•The extension of self-interest: The importance of the hereafter is paramount. This means that while self interest remains the driving force, it is extended from this world to the next. If someone does a good deed, the motivation behind would be ‘what’s in it for me ‘ But the horizon would no longer be the narrow short term self interest in this world but the broader long term self interest in the hereafter.

•The role of the state: Islamic economic system recognises the important role a state has to play in the economic life of a society. A Hadith is narrated in the following words – “God restrains through the sovereign what He does not restrain through the Holy Quran.” This clearly means that a state cannot remain on the sidelines. It should ensure level playing field for all and intervene whenever there is a genuine need for it in order to ensure the societal goals are met of equity, fair play, opportunity for all and efficient use of resources.

The state should also be welfare oriented, moderate in spending, respect people’s property rights and avoid onerous taxation.

•The role of market forces: Islamic economic system recognises the importance of market forces with two caveats. Firstly, it is the state’s duty to ensure that market forces are really free and not held hostage via collusion and market failure. Secondly, the state has the right to intervene if and when it genuinely feels the need to uphold the higher objectives of the society. The state has no right, however, to intervene in the market when they are well-functioning.

•The role of wealth and development: Keeping the above mentioned constraints, it is the duty of the state to provide opportunities to its people to create wealth. This may take many forms from undertaking development activities to attracting outside investment and expertise. In other words, rapid GDP growth is a laudable target but only after ensuring the basic duties of the state have been adequately discharged.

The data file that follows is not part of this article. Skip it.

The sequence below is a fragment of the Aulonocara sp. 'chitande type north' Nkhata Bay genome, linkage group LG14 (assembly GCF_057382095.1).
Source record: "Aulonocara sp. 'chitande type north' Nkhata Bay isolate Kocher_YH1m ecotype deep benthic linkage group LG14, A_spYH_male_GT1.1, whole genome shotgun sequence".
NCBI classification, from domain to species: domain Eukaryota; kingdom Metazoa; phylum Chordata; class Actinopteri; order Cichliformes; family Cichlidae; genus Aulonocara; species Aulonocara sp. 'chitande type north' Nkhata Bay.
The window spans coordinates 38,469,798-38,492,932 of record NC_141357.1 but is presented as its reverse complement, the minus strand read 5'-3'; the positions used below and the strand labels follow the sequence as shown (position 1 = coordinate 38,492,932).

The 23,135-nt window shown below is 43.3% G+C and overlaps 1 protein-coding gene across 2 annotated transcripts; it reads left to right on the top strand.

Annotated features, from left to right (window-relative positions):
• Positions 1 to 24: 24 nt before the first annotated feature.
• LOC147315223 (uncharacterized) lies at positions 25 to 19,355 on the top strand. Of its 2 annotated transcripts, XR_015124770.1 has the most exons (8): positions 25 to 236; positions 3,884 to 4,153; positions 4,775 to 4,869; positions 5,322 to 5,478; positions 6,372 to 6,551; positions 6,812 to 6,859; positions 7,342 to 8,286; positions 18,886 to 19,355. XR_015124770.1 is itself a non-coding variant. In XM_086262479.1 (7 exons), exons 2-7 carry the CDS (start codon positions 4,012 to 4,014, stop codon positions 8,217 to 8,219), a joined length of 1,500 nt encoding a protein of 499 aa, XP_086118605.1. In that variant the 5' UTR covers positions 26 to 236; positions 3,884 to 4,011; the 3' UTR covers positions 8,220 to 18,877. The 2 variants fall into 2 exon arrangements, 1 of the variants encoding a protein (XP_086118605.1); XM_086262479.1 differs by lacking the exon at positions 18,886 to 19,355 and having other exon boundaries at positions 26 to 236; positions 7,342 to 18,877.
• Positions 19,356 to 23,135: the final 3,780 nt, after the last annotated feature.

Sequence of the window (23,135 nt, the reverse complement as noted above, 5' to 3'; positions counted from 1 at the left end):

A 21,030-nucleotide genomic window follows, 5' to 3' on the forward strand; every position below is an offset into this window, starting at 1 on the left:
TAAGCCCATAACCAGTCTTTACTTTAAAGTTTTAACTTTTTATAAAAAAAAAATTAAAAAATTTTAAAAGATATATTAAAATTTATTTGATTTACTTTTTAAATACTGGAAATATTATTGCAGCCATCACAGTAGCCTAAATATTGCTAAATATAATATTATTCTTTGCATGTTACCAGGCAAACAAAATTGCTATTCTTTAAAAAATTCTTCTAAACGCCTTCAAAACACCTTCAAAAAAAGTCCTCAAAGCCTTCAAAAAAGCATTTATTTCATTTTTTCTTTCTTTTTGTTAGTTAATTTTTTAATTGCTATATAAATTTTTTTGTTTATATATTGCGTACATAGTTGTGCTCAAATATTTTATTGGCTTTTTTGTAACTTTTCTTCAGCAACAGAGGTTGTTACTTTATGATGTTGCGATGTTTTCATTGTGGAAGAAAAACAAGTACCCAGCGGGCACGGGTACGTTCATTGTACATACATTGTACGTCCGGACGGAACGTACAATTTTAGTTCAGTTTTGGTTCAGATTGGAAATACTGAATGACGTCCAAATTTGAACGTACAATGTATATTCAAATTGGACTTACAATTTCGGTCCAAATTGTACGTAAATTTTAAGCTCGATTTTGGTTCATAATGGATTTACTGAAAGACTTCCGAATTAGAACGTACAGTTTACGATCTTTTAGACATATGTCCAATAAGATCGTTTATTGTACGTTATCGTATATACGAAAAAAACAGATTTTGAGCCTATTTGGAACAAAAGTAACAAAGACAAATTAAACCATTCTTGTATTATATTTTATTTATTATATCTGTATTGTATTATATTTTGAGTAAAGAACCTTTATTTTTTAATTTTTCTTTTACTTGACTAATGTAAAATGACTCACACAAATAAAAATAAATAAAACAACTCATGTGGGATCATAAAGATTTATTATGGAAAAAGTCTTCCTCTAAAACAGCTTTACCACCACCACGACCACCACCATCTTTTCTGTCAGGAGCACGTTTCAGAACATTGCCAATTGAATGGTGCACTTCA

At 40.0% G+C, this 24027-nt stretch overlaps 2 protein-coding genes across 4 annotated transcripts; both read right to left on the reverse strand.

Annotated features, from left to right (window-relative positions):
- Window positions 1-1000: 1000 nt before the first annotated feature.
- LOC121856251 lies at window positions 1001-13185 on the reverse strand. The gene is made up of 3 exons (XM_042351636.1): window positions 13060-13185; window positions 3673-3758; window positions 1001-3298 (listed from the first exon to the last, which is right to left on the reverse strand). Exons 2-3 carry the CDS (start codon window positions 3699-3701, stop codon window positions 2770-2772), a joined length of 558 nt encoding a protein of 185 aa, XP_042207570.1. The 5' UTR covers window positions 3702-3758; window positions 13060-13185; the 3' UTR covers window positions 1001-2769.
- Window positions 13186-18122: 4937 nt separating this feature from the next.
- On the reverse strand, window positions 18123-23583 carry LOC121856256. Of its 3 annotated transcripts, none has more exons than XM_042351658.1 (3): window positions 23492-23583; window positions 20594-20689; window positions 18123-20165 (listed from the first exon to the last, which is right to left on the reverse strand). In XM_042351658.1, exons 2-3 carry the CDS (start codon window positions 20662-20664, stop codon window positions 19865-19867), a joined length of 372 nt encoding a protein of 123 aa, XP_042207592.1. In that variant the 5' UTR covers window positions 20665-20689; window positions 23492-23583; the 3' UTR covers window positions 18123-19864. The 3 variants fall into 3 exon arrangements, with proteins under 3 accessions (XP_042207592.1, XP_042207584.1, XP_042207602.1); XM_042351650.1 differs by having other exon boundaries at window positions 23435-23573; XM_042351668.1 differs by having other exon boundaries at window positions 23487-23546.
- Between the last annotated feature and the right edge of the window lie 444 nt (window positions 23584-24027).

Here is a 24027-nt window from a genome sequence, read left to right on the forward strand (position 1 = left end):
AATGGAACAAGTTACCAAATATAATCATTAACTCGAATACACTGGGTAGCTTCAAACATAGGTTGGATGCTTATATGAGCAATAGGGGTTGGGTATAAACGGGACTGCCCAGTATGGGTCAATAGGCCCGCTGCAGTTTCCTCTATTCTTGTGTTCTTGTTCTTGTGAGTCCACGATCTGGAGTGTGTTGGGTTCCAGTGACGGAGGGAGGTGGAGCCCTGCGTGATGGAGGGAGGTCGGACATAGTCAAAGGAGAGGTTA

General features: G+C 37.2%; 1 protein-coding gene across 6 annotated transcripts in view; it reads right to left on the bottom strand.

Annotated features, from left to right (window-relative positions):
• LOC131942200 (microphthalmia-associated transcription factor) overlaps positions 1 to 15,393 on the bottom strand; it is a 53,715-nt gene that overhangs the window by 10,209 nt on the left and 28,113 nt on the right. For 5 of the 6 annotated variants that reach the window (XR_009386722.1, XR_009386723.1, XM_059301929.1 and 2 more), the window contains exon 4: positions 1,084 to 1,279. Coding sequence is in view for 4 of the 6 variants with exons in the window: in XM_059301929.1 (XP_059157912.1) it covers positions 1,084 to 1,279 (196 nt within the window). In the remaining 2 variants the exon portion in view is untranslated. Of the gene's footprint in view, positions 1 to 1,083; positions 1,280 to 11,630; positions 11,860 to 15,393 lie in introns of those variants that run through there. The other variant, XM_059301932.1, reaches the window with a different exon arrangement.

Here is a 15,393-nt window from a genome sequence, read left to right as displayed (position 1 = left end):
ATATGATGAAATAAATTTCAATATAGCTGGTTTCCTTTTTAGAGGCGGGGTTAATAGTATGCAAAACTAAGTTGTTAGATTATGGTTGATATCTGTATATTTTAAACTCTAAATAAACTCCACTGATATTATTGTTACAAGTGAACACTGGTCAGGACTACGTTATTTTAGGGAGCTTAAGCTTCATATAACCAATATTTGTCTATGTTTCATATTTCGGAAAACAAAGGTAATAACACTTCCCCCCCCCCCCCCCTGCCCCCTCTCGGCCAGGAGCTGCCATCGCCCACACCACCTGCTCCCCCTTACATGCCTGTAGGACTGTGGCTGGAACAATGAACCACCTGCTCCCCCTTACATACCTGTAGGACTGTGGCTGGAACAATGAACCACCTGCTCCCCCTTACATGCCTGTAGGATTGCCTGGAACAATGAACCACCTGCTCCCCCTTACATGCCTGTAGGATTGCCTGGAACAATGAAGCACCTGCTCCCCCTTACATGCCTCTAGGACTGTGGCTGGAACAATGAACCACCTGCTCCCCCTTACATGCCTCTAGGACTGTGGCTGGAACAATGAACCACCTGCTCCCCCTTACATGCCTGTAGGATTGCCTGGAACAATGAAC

Conclusion
Islamic economics can be defined as that branch of knowledge which helps realise human well-being through an allocation and distribution of scarce resources that is in conformity with the objectives of Shari a without unduly curbing individual freedom, creating continued macroeconomic and ecological imbalances, or weakening family and social solidarity and the moral fibre of society.

Islamic economics tackles normative questions head on, and strikes at the roots of secularism and value-neutrality. Islamic banking/finance is a part of the overall Islamic economic system and its objectives should be in congruence with the latter’s objectives.

The global financial crisis has resulted in a renewed interest in finding a sustainable global model of economic development which strikes a balance between efficiency and equity. It is time for Islamic economics to rise and fill the gap created by consistent failures of conventional economic theories and practice.

Ashar Nazim and Abid Shakeel – two experts on Islamic finance – are employed with the Islamic Finance Centre of Excellence at Ernst and Young in Bahrain. Nazim is a director and leads the Islamic Finance Center of Excellence at E&Y, while Shakeel leads the banking, capital markets and takaful team within the Islamic Financial Centre of Excellence of E&Y.

The views expressed by our contributing writers in the article are their own and may not necessarily reflect those of Times of Oman.

Part: i (Special to Times of Oman)